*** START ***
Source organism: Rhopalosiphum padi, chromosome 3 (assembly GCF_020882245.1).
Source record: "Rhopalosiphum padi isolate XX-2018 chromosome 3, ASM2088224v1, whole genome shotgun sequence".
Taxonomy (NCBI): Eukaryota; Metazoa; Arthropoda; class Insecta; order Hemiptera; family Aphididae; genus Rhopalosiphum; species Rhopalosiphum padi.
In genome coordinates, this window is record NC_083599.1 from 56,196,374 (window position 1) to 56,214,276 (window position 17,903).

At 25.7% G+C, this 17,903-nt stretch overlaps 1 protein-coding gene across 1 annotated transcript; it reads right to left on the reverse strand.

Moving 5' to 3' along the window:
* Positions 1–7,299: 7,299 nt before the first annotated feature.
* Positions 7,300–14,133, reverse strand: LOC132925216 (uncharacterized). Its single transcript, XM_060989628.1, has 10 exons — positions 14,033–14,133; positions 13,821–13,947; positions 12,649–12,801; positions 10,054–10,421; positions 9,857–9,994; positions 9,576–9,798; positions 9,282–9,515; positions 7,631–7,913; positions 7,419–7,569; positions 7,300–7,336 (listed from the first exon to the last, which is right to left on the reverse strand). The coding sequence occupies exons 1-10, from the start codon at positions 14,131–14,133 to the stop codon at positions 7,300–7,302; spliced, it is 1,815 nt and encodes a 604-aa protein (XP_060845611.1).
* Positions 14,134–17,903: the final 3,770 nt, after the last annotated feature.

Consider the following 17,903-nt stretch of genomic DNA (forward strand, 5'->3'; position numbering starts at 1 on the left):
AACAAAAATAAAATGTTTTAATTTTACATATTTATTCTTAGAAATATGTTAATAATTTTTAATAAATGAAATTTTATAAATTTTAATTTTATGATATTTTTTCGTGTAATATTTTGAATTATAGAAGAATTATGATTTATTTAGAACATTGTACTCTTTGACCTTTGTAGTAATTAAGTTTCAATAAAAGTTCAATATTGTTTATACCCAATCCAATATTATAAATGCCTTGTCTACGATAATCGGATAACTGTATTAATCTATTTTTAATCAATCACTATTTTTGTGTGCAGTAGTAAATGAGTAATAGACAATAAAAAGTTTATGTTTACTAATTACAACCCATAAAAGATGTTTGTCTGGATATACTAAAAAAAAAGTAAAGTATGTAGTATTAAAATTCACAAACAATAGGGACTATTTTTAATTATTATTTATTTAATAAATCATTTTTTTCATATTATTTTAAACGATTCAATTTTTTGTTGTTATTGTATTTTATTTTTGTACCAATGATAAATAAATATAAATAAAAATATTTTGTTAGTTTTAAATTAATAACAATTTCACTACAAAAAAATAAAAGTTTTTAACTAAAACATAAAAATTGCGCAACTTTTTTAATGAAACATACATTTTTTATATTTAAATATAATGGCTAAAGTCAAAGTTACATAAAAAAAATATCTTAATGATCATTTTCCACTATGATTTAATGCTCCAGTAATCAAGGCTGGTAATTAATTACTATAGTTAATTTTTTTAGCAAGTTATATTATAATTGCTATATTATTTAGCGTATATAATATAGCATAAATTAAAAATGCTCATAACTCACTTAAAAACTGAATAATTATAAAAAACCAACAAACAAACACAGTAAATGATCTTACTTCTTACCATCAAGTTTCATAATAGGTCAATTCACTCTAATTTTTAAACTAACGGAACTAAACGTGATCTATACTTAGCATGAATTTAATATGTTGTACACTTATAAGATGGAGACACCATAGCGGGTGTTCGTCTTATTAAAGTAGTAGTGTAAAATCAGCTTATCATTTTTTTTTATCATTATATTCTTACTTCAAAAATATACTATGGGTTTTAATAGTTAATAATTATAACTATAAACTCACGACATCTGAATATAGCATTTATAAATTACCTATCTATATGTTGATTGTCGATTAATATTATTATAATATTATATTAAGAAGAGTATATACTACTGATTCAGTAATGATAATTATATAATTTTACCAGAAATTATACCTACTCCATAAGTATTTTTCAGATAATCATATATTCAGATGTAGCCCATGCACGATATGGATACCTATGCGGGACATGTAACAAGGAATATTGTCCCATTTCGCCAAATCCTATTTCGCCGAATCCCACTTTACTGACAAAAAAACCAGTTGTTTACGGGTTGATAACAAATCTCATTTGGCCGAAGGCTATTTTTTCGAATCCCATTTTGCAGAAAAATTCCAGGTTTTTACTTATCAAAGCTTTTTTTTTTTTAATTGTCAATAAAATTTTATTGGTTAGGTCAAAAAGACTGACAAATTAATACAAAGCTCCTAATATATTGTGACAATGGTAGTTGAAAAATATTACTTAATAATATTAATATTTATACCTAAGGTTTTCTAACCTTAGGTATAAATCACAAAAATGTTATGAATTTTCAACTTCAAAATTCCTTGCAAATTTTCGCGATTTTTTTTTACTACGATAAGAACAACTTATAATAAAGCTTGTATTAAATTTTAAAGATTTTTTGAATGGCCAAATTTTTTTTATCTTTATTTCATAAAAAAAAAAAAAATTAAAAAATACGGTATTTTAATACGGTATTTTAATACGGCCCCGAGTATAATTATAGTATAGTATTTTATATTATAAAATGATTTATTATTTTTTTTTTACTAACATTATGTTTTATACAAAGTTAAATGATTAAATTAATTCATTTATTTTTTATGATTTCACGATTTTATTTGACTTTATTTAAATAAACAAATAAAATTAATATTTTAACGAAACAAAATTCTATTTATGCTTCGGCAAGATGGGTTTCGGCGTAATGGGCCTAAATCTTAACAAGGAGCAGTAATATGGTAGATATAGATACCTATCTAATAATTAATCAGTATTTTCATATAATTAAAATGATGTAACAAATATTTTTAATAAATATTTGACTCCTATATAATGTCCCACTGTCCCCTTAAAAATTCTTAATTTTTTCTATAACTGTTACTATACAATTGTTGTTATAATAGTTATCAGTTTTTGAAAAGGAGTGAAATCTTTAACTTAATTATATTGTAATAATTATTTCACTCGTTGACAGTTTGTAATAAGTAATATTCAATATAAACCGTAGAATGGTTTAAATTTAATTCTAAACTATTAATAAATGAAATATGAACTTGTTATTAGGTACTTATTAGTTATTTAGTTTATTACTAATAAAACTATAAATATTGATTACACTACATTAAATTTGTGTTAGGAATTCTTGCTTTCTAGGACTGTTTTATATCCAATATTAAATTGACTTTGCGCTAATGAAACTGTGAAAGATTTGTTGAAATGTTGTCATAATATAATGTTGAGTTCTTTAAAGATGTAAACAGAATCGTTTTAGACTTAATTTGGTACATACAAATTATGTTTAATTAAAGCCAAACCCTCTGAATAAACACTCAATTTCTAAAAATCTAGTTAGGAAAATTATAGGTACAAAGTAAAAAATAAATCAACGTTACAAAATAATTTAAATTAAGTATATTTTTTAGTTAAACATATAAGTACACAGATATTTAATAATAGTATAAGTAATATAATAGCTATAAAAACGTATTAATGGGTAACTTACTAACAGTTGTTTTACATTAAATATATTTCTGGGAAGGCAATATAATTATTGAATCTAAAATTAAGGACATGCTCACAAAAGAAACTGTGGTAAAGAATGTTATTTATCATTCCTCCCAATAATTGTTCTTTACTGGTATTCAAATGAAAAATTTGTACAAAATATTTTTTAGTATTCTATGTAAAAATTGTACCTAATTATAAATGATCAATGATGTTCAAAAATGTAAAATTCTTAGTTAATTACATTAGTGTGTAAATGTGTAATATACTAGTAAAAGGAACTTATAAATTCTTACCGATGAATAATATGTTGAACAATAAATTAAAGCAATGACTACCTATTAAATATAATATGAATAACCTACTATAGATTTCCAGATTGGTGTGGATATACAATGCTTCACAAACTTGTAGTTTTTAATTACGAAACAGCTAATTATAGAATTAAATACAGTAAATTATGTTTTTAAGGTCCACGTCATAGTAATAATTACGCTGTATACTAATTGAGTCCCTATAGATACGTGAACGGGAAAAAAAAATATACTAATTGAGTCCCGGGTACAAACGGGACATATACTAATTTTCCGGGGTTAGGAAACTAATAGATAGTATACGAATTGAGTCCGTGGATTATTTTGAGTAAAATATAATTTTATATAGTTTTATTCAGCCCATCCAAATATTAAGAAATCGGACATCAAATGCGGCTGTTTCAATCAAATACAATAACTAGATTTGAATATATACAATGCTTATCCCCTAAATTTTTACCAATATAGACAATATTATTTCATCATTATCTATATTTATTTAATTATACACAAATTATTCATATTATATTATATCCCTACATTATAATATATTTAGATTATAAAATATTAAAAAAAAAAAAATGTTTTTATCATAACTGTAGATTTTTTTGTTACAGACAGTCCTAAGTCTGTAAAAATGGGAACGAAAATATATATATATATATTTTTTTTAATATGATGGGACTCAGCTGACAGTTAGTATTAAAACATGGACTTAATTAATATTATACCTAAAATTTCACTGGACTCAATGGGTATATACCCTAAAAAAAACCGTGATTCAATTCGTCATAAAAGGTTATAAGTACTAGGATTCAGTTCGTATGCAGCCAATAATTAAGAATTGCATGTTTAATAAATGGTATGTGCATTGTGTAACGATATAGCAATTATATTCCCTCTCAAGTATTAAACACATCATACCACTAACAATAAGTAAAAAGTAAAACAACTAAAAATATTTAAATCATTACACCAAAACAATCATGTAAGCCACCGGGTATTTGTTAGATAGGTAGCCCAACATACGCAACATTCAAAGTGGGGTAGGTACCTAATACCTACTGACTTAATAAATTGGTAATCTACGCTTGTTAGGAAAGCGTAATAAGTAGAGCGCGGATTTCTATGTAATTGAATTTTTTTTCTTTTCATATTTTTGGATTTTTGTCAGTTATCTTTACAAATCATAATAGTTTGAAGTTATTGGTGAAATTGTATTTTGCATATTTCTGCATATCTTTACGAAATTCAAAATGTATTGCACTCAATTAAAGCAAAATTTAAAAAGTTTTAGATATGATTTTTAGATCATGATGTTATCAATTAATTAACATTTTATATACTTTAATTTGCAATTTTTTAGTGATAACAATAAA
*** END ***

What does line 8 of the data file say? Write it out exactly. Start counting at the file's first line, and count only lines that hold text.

* Positions 7,300–14,133, reverse strand: LOC132925216 (uncharacterized). Its single transcript, XM_060989628.1, has 10 exons — positions 14,033–14,133; positions 13,821–13,947; positions 12,649–12,801; positions 10,054–10,421; positions 9,857–9,994; positions 9,576–9,798; positions 9,282–9,515; positions 7,631–7,913; positions 7,419–7,569; positions 7,300–7,336 (listed from the first exon to the last, which is right to left on the reverse strand). The coding sequence occupies exons 1-10, from the start codon at positions 14,131–14,133 to the stop codon at positions 7,300–7,302; spliced, it is 1,815 nt and encodes a 604-aa protein (XP_060845611.1).